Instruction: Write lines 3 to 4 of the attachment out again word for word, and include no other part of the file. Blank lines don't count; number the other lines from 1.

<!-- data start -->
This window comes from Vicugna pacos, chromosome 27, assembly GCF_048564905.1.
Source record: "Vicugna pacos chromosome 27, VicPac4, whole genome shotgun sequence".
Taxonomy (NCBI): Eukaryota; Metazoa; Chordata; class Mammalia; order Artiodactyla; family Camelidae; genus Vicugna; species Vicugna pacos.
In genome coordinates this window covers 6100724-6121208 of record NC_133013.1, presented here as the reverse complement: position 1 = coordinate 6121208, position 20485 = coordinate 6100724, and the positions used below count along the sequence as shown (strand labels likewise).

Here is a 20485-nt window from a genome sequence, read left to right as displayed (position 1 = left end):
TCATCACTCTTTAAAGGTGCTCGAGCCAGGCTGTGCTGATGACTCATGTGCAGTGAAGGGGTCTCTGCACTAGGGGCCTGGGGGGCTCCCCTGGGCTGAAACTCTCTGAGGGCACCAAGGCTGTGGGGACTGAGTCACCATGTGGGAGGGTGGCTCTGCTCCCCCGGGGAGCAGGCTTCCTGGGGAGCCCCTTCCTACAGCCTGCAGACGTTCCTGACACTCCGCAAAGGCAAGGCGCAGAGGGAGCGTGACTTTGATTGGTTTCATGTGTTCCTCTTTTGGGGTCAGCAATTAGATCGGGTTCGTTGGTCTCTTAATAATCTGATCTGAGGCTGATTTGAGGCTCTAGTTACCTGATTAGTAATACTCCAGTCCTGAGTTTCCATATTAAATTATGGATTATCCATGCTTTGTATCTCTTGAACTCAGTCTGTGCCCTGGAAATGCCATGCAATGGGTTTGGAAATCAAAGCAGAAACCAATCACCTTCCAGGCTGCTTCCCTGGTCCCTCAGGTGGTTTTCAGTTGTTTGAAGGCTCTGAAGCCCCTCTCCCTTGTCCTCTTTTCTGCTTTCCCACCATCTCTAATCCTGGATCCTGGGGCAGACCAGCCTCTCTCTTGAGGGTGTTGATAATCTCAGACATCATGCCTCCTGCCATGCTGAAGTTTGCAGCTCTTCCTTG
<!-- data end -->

Taxonomy (NCBI): Eukaryota; Metazoa; Chordata; class Mammalia; order Artiodactyla; family Camelidae; genus Vicugna; species Vicugna pacos.
In genome coordinates this window covers 6100724-6121208 of record NC_133013.1, presented here as the reverse complement: position 1 = coordinate 6121208, position 20485 = coordinate 6100724, and the positions used below count along the sequence as shown (strand labels likewise).